While largely devoted to Indian philosophy and thus tangential to the main concerns of the blog, the following review raises interesting questions about comparative philosophy….
Notre Dame Philosophical Reviews
Jaysankar Lal Shaw, The Collected Writings of Jaysankar Lal Shaw: Indian Analytic and Anglophone Philosophy, Bloomsbury, 2016, 502 pp., $176.00 (hbk), ISBN 9781474245050
Reviewed by Purushottama Bilimoria, University of California/Graduate Theological Union, Berkeley
Jaysankar Lal Shaw is among the stalwarts of Indian and comparative philosophy, bringing to their treatment the tools of Anglo-American analytic philosophy.
From all reports, Shaw has been a significant figure in this field in Australia, New Zealand and Singapore. After completing his doctoral studies at Rice University, he joined the Department of Philosophy at Victoria University of Wellington, New Zealand, where he worked closely with the two modal logicians, George Hughes and Max Creswell. He had also studied with traditional paṇḍits in West Bengal, notably Visvabandhu Tarkatīrtha, while also coming under the influence of Bimal K. Matilal (in Oxford) and the phenomenologist J. N. Mohanty (in Philadelphia).
The volume under review is important for the range of issues and problems discussed in, each of which directly or indirectly bear on the kinds of questions that Shaw has, in his own inimitable way, been grappling with. Shaw has expended much intellectual energy trying to solve these problems in the interstices of Indian and contemporary analytical thinking. And this so even if a clear and decisive ‘fusion of horizons’ is not achieved in the process; or, as Heidegger, following an edict of the Tao, reminded us, it is “being on the way” that is the true measure and telos of philosophizing, rather than some determined end that might be reached. In any case, Shaw works to solve some of the key problems of contemporary philosophy of language, logic, epistemology, metaphysics and morals from the perspectives of classical Indian philosophers using comparative analytical approaches, as his earlier work and this collection of selected papers well attest. Due, in no small measure, to his work, the significance of Indian (especially Nyāya) logic, epistemology, semantics and cognitive ontology, has not escaped the attention of Western scholars who have seen a convergence, or at least a fruitful interaction, with the long tradition of systematic thinking in these areas. Shaw has also spoken of the integration of Western and Indian philosophy; what exactly he means by this will be demonstrated shortly. In many respects, this is intended to walk students and scholars in philosophy through a pedagogical path of engaged comparative philosophy. The volume could have been subtitled “Engaging Indian Philosophy.”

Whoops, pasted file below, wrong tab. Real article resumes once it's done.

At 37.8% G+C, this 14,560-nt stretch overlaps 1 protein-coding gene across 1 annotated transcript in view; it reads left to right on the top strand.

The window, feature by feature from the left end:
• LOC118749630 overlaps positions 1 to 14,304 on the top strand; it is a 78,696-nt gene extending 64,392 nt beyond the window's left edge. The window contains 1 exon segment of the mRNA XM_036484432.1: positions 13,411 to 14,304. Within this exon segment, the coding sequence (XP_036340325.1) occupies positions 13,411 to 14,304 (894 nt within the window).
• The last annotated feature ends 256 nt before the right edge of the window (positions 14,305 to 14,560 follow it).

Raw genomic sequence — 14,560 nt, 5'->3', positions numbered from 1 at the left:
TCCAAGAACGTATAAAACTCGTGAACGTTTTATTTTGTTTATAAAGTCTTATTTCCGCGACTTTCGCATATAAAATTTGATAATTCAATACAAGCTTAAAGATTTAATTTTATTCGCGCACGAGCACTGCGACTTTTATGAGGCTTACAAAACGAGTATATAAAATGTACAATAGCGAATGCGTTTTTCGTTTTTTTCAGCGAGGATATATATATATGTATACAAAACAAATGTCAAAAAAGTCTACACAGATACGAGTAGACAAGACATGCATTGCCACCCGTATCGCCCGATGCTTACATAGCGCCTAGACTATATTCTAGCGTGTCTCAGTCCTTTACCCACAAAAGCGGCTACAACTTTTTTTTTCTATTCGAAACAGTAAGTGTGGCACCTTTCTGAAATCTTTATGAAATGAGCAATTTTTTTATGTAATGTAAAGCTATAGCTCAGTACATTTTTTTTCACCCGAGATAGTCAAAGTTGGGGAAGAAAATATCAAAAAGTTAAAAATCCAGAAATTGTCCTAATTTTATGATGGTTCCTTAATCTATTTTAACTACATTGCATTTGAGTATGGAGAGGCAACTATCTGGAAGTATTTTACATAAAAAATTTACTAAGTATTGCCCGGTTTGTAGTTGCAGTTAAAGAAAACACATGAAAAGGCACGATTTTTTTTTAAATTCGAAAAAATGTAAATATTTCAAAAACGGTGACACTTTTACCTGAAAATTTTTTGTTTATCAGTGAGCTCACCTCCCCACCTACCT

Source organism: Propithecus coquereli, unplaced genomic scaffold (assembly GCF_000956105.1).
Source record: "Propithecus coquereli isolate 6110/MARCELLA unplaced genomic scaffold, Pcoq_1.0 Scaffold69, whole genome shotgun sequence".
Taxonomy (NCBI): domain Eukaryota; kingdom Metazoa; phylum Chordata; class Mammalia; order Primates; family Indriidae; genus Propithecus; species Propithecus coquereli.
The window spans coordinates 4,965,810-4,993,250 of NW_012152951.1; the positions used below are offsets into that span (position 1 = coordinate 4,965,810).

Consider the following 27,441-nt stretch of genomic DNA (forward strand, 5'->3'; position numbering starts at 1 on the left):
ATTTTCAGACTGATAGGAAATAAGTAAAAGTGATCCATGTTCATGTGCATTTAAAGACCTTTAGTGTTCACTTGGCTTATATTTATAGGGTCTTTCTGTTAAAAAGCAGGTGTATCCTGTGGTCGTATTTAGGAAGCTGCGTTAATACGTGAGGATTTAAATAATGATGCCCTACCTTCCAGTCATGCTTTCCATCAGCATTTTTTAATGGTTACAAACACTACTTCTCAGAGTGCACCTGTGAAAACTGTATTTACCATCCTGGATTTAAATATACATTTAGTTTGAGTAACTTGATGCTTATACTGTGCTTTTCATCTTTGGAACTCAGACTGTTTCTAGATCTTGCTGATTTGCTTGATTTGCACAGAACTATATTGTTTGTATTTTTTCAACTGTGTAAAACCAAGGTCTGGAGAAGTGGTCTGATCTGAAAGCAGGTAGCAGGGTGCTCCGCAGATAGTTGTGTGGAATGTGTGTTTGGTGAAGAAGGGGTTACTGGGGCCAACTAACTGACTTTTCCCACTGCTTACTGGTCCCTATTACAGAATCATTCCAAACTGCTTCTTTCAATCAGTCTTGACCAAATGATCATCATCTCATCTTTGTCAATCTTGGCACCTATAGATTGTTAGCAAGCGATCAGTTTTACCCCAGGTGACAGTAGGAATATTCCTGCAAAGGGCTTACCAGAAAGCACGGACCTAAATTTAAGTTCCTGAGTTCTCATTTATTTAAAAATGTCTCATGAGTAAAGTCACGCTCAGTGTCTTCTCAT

It is not an easy task to review a volume that is made up of collected papers written over a period of time, and which is lacking in a single theme or argument running through the chapters. Let me make some general observations about the scope of the volume as set out in the Introduction before focusing on discussions in specific select sections.
Keeping with his intentions to “integrate” Indian philosophy with contemporary Western philosophy, Shaw attempts to demonstrate the relevance of Indian philosophy with respect to certain problems, with a focus on three main questions and approaches. First, he tackles some of the conflicting views in contemporary Western philosophy by drawing especially on the techniques of the Nyāyaand Navya-nyāya (neo-logic) tradition. Second, he suggests new or better solutions to some of the age-old, and apparently unsolved, problems of contemporary philosophy (see, for example, p.151 on Kripe’s rigid designation puzzle). Third, he adds new dimensions to the history of Western philosophy, ancient to contemporary.